Senate okays phase-out of 'microbeads' in personal care products

Scrub this: Senate votes to get polluting "microbeads" out of face wash and other cosmetic products.

Consumer products such as toothpaste and cosmetic scrubs containing tiny plastic "microbeads" could be banned from store shelves in Maryland after 2018 under a bill unanimously approved Thursday by the state Senate.

Environmentalists hailed the vote for SB200 as a blow for reducing plastic pollution in state waters and the Chesapeake Bay. 

Widely used as abrasives or exfoliants in products such as acne wash and dandruff shampoo, microbeads have become an issue because they pass through sewage treatment plants to get into rivers, streams, and the seas. Because of their size, they're easily ingested by fish of all types, and often carry with them toxic pollutants such as polychlorinated biphenyls, or PCBs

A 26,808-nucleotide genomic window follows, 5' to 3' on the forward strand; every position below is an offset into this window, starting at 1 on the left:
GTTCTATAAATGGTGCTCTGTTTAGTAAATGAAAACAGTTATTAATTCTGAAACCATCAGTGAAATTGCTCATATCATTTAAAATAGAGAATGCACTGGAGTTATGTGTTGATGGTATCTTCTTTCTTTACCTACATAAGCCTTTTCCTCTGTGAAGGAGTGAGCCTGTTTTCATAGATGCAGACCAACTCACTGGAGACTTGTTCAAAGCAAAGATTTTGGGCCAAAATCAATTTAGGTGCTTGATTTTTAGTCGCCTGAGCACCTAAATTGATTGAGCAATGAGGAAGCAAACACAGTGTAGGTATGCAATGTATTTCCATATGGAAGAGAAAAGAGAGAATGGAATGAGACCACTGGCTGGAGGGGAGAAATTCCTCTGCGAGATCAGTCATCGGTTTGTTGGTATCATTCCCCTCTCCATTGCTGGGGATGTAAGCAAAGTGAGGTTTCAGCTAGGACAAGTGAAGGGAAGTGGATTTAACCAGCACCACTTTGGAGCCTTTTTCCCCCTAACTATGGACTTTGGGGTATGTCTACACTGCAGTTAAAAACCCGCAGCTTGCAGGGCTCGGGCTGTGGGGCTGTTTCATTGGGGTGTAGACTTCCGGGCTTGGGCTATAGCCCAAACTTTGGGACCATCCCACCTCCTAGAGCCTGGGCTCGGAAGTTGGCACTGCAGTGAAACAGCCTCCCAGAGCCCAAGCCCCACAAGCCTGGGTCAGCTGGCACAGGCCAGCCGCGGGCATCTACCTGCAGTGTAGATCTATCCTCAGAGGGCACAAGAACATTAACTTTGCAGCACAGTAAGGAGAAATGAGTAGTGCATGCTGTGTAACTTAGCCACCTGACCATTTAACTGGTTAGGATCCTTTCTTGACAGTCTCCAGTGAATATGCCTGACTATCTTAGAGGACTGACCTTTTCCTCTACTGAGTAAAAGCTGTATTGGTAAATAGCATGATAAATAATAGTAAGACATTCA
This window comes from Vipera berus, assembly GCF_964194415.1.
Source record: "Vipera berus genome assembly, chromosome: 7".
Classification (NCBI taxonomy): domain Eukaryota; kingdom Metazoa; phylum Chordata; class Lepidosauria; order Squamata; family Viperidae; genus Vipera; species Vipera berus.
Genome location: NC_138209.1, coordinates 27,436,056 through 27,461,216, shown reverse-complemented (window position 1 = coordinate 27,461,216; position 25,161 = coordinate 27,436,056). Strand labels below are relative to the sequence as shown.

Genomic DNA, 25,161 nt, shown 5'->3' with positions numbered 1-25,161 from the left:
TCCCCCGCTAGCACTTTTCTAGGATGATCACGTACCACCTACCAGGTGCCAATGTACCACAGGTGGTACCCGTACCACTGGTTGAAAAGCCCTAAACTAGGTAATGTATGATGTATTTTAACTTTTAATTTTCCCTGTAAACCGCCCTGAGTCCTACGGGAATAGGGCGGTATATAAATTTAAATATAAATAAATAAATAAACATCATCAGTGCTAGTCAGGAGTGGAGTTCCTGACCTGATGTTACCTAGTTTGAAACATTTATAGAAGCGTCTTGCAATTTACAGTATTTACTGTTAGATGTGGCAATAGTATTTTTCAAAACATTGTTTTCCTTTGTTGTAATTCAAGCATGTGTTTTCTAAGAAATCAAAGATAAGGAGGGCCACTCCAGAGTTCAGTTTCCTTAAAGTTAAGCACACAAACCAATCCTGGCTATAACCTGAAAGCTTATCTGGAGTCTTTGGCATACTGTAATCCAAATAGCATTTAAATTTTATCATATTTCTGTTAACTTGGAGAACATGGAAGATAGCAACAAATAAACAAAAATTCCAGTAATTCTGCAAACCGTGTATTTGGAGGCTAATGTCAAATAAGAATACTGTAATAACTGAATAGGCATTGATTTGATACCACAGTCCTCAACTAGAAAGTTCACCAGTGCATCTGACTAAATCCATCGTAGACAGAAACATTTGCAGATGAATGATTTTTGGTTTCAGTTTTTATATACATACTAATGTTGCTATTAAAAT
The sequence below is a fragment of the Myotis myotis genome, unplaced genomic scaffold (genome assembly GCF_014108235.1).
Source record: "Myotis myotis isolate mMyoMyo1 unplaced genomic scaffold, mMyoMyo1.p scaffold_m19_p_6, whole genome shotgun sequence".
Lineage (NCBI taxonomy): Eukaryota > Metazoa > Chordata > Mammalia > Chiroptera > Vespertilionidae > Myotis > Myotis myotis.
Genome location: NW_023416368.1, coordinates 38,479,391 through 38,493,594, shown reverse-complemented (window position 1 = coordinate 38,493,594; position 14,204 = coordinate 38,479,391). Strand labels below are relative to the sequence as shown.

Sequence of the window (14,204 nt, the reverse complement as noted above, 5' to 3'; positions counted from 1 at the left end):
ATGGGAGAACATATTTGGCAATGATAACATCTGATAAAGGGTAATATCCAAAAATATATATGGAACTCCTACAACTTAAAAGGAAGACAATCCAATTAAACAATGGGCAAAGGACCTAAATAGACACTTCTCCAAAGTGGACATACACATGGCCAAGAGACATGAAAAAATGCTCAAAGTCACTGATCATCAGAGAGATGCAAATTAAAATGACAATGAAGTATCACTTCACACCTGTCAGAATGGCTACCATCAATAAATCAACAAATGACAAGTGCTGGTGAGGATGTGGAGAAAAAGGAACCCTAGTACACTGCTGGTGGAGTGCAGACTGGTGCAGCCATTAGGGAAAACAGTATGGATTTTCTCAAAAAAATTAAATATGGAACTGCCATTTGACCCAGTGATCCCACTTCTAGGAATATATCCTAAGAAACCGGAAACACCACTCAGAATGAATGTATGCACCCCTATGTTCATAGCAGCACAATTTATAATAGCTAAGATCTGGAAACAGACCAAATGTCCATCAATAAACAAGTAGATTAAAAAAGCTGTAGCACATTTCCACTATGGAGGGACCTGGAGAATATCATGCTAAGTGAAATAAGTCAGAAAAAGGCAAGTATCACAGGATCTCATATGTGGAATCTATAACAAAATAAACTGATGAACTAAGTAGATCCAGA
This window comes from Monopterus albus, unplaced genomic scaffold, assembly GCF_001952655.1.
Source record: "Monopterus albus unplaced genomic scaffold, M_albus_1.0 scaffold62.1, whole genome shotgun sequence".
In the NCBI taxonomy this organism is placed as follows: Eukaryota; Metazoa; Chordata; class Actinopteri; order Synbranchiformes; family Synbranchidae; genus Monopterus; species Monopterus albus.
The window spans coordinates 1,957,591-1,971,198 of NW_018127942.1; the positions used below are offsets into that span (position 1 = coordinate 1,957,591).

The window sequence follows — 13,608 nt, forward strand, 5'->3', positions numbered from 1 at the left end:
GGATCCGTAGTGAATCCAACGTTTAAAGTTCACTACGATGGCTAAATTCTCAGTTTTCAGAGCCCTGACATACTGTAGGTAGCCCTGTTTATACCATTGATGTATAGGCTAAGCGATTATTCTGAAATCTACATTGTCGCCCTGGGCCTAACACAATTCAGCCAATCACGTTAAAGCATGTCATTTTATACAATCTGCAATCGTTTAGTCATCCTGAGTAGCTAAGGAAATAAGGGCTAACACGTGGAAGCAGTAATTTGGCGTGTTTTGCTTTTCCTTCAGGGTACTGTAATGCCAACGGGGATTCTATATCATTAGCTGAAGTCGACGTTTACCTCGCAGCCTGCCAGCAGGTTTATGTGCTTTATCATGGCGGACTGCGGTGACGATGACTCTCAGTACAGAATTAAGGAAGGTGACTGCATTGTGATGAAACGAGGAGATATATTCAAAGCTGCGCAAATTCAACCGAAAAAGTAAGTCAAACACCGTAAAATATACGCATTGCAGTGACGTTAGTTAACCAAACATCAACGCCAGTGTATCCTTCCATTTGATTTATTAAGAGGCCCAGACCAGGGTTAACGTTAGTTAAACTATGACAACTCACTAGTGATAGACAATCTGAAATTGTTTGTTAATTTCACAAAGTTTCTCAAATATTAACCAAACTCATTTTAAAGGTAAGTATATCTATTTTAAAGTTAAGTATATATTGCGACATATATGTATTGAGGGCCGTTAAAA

If the bill also passes the House, Maryland could become the second state after Illinois to order a phase-out of the manufacture or sale of consumer products containing the beads. Lawmakers in other states are weighing similar action, as is Congress.

Makers of many dental and personal care products already are voluntarily moving to eliminate or replace the synthetic beads with natural ones made of ground seeds or nuts. They did not oppose the Maryland legislation when introduced because the deadlines for getting plastic microbeads out of their products were generally in line with their announced plans.

The Senate bill was amended, though, to get the beads out of over-the-counter medications by the end of 2018, a year earlier than originally proposed.

 

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